Posted by: Nick at January 14, 2006 11:51 PM



nick. excellent topic. first, we need to look at who owns american newspapers, radio & television & consider american & foreign ownership. remember, a small portion owns most of the wealth in this country. we may want to check out "Clear Channelization" & "Rally for America". but wait a sec, who owns the airwaves? apparently, the public does — they're public property. but that's not quite right, is it? actually, the american government owns the airwaves for the "public interest". apparently, airwaves are like diamonds, they're rare. however, the number keeps growing and growing and growing. was this an artificial restriction? not exactly. who invented airwaves & who's expanding unused frequency bands today? all this new stuff gets approved by the government. the FCC licenses airwaves to private broadcasters. as a matter of fact, telecommunication companies developing (ie, spending lots of money for) new frequencies must buy the rights to use them from the FCC. since broadcasters do not own the airwaves they operate (they actually get "permssion"), the FCC can revoke licenses if certain standards of decency are not met. on behalf of "public interest", mind you. recently, fines increased tenfold where the maximum fine grew from $27,500 to $275,000.

is the cherry on top of all this the "fairness doctrine" or that we call it a "free market"?

Posted by: northanger at January 15, 2006 01:46 AM



btw, Telecommunications Act of 1996 provided 24 MHz of spectrum in the 700 MHz band for first responders. american television, which occupies this band, currently transitioning from analog to digital with December 31, 2006 vacate date. however, "85% households able to view digital" rule created loophole. 9/11 Commission report card graded "Provide adequate radio spectrum for first responders" with "Minimal Progress". dedicated spectrum could have saved lives in NYC & might have provided better situational awareness between federal-state-local governments during 9/11 attacks. maybe the better question is why the federal government, which owns the airwaves to protect "public interest", is unable to expedite this issue. the american government maintains standards for public decency, but cannot expedite communications interoperability for homeland security.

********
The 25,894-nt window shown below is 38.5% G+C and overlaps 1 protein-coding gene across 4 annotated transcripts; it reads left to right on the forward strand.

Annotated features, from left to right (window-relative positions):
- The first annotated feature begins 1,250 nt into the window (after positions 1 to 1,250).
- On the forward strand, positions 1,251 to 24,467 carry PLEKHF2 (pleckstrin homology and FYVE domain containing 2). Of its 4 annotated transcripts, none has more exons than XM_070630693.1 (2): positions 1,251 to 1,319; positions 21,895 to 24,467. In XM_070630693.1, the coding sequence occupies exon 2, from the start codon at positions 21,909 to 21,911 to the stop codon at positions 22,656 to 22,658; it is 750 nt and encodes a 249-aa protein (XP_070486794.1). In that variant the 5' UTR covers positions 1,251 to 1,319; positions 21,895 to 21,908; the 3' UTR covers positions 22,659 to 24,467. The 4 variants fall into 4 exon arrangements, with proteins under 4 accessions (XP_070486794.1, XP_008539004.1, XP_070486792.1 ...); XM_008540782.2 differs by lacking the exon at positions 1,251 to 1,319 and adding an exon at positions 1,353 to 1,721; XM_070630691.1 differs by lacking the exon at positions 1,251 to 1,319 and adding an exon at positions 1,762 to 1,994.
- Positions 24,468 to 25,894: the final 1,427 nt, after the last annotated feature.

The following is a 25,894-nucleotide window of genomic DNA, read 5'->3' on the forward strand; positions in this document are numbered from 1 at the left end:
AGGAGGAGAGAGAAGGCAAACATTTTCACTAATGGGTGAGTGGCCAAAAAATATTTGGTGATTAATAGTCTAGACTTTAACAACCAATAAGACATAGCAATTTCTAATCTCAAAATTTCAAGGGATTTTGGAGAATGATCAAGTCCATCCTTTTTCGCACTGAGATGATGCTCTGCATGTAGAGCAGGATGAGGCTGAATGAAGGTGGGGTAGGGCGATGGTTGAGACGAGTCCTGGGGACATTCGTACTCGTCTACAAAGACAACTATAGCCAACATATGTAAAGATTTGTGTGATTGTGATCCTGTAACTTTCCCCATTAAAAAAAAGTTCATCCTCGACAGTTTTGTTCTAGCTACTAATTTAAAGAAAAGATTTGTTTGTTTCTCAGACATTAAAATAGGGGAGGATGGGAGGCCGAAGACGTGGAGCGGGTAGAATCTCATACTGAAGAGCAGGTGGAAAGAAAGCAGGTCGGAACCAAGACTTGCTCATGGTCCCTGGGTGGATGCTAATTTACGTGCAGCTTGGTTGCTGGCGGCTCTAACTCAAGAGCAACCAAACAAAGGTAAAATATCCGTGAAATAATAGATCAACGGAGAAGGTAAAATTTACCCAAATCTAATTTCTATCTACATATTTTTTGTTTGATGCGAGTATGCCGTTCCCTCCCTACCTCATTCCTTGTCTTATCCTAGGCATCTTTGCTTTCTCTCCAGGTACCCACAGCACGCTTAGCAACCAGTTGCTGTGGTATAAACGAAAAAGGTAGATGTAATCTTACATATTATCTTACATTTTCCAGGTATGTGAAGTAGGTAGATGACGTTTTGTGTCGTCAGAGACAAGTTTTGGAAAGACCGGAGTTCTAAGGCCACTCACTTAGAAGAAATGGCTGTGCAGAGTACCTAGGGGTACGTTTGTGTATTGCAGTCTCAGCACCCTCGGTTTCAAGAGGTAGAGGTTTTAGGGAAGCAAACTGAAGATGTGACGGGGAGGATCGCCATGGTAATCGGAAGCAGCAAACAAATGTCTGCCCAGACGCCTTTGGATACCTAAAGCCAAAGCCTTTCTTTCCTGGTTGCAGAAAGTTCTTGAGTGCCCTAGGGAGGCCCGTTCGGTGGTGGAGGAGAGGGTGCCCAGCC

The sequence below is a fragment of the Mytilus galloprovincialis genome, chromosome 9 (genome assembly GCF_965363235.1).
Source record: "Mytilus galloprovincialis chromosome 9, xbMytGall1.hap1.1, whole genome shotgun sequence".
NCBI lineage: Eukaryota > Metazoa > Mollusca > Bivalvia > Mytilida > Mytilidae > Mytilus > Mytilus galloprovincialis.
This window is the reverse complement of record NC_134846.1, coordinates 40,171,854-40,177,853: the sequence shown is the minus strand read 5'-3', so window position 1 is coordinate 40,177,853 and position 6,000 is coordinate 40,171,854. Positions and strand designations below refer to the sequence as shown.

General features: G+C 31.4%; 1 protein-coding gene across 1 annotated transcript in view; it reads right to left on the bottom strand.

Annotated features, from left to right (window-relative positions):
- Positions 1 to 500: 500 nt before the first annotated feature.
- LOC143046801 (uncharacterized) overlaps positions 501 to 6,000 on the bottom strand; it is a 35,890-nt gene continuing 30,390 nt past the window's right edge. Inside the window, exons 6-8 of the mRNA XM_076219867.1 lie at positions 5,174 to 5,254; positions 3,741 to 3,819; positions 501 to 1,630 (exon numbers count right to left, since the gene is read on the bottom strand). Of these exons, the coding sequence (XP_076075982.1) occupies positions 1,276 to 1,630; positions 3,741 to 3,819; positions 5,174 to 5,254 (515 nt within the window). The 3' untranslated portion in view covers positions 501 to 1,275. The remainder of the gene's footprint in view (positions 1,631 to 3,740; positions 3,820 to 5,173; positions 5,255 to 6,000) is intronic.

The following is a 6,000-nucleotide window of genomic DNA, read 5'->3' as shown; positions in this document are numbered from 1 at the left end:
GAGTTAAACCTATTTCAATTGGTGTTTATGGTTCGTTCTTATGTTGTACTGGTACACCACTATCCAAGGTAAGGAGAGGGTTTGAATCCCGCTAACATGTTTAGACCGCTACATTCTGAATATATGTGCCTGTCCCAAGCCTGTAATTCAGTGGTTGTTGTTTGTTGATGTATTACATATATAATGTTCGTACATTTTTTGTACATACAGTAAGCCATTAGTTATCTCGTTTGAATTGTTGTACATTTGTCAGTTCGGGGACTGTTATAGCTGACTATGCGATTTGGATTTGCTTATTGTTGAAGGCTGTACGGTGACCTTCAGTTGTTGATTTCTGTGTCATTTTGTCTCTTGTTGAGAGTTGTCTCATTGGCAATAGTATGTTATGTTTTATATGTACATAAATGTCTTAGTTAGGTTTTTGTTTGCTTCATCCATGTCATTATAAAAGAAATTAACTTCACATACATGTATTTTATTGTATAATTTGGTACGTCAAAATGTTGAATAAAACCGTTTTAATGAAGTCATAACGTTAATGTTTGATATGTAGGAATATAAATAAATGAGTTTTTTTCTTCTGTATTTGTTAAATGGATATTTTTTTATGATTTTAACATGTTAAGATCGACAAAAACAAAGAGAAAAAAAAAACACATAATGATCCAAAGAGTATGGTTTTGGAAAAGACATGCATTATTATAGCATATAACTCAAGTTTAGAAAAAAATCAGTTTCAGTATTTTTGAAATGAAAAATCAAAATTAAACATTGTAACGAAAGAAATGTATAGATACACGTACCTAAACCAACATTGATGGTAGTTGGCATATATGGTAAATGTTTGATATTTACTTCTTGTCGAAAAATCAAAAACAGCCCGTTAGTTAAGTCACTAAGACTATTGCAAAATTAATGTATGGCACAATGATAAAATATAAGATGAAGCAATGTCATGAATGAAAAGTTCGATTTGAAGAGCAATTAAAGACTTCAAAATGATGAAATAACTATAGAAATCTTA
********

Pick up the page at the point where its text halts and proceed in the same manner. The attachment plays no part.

Digital TV – Where’s the Transition?

Posted by: northanger at January 15, 2006 03:02 AM



northanger - not sure I'm getting your drift with the spectrum question. Shouldn't the govt just auction it off and use the revenue windfall to cut taxes? How does it impinge on the sacredness of the First Amendment?

Posted by: Nick at January 15, 2006 04:50 AM



nick, maybe this will help.

Property Rights In Radio Communication: The Key to the Reform of Telecommunications Regulation

The FCC's regulation is double-edged; it restricts what licensees can do, as the industry is quick to complain, but it also protects licensees from competition. The FCC's frequency allocation and assignment criteria, as we shall see in greater detail later, limit the number of available channels and do not allow the users of these channels to subdivide and reconstitute them to make more available to new entrants. Within such a politico-economic framework, removing the restrictions on licensees without removing the protection afforded by the FCC's control of frequency allocation continues to give established firms a powerful advantage over new competitors.

Posted by: northanger at January 15, 2006 05:37 AM



Are We Really Deregulating Telecom?

Simply stated, the notion that the telecom industry has been deregulated is a fairy tale. Asking how well telecom deregulation has worked makes as much sense as asking how well Social Security privatization or post office privatization have worked. We don't know because none of these sensible ideas has been tried. Instead, we've seen what might be called "Deregulation Lite," with some minor rules and restrictions relaxed by the Telecom Act. Policy makers give a great deal of lip service to the benefits of free markets, but they refuse to allow a truly free market in telecom services to develop. Prices and market entry are micro-managed, and powerful state, federal and international bureaucracies sit in judgment of this sector ... In sum, the era of "deregulation" has seen the FCC issue one of the biggest regulatory edicts in U.S. history; create an unconstitutional new federal program plus a hidden tax to pay for it; and grow to become bigger and more powerful than ever. Deregulation should mean the removal of regulations -- not the imposition of new forms of regulation to replace old ones. And deregulation should also mean the eventual "sunsetting" of the agency that oversees the sector that legislators hope to deregulate.

Posted by: northanger at January 15, 2006 05:43 AM



nick. as a minority i know minority broadcasters cover different issues than non-minority broadcasters. in order to create broadcast diversity we'd need a (true) free market supporting open entry to the broadcast spectrum.